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post #8 of 9 Old 09-16-2005, 10:04 AM
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Originally Posted by untchabl
I'm on the fence as well. Trying to decide between an S-trim or a DIY Single turbo setup. The S-trim would be much easier to install, but I like the numbers that the turbo guys are putting down. I've been looking into the B&G manifolds and crossover kit, then buying a new Garrett GT-40 turbo (can get a great deal on one), buying an intercooler and then just fabbing up the piping. Don't think it will be that hard to do. As of right now, I'm leaning towards the single turbo, cause like 5.0 in OK said, "they just sound cool!"...lol and not many Stangs in my area are turbocharged.
Just because Magaizines say you'll be pulling X amount of horses, doesn't mean once you put the turbocharger on your car, it will pull that power.

Fabbing up the pipping is not as easy as you may think. Been there Done that and let me tell you, it will get OLD FAST. Its amazing when you look at your car and say, the turbocharger will fit here FINE. Guess what, it never works out that way.

Heres my experience.

I decided on a Single T-63E Turbocharger. I decided to turn the shorty headers around and mount them on the opposite heads. I then would run a pipe from the passenger side header, down infront of the front sway bar and then back up to the driver side. The turbo was to be mounted where the battery was located. I then would run the exhaust out under the drivers side header, between the steering shaft and to a Y connector so I could retain the factory dual exhaust look.

Sounds easy right?

Wrong.

Making the pipe that goes from the passenger side to the turbo's inlet Y pipe was not easy. You're better off putting a flex pipe in the middle of it so that when you go bolting it up, if your slightly off, it will bolt up. If it was a straight piece like I had and barely off, it wouldn't align correctly after a couple heat cycles (When you removed it, it wouldn't go back on).

Also routing the downpipe wasn't as easy as I thought it was going to be. This was a NIGHTMARE.

Also the cold side wasn't easy also. I had it routed from the turbo, to a front mounted intercooler, then from the intercooler to the BOV, MAF Meter, then to the throttlebody. I got so frustrated with the piping from the intercooler to the throttlebody, I ended up just calling Cartech Racing and had them BUILD me one. Working in tight spaces its hard to measure the correct angles you need.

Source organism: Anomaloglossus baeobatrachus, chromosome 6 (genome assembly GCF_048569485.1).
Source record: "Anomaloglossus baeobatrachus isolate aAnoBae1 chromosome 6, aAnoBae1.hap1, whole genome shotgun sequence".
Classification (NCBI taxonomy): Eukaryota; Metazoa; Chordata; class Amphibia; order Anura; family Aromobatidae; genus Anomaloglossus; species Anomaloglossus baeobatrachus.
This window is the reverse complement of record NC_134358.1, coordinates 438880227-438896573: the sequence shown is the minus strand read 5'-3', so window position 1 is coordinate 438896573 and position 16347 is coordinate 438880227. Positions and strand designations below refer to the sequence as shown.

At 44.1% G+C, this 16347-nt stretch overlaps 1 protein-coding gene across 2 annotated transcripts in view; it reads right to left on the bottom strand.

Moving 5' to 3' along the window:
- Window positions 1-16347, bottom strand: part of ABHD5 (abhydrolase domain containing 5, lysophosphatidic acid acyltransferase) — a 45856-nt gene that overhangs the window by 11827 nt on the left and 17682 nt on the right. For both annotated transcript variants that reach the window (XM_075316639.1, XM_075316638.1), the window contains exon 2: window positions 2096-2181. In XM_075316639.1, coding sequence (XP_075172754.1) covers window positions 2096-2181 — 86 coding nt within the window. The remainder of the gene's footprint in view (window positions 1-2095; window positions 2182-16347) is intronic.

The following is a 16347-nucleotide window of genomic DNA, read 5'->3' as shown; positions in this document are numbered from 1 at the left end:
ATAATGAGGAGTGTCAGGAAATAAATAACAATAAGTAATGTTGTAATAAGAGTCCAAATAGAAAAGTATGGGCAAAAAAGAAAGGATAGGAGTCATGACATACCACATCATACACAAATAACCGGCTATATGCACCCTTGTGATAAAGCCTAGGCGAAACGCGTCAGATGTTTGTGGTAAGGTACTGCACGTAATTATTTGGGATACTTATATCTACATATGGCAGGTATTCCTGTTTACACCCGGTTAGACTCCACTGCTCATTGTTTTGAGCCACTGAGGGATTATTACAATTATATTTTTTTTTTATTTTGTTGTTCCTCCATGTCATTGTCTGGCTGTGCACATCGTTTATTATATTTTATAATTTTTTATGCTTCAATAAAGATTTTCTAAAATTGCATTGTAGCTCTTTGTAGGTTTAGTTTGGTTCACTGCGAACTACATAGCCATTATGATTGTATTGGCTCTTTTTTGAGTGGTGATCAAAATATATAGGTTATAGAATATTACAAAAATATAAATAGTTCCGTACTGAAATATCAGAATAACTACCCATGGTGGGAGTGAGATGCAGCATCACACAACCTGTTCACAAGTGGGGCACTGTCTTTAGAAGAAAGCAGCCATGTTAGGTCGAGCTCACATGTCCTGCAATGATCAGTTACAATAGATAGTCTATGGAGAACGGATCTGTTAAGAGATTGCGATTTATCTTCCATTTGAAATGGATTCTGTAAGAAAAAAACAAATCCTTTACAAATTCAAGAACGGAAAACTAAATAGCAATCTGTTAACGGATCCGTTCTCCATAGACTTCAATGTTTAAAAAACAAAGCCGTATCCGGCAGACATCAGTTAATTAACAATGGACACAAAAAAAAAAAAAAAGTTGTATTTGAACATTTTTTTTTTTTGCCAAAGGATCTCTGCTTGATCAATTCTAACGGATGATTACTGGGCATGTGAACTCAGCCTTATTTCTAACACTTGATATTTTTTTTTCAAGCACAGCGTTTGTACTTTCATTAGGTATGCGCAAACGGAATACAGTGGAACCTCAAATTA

After I got the Cold side/hot side done, I discovered another nasty flaw in my thinking about a week later. Driving down the road, the car just died. No power.

Popping the hood, I discovered that my Turbocharger placement was great for accessibility and keeping the stock accessories, however if you put the turbocharger where the stock location of the battery is, make sure you put heat shields around all your wiring. The Turbocharger radiated enough heat, to make a fuselink soft and melted away part of the insulation. The wire then touched the inner fender and you can guess what happened (Burned fuselink)

Like I said, if you think its going to be easy, you're in for a real education.

I'm not trying to discourage you from a Turbocharger, just saying, its not as easy as the magazines say.
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post #9 of 9 Old 09-17-2005, 02:49 PM
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Dac, I 100% agree with you. I fully expect the turbo build to be difficult. The B&G turbo manifolds eliminate the hassle of having to get the manifolds and crossover piping to line up correctly and it also places the turbo in a appropriate location (passenger side) to limit the amount of wiring that could be damaged from heat. Fabbing up the cold side will be challenging, but I don't think that it would be extremely difficult. I don't trust the magazines at all, hardly even read them anymore to tell the truth. I have been doing all my research here and on TurboMustangs.com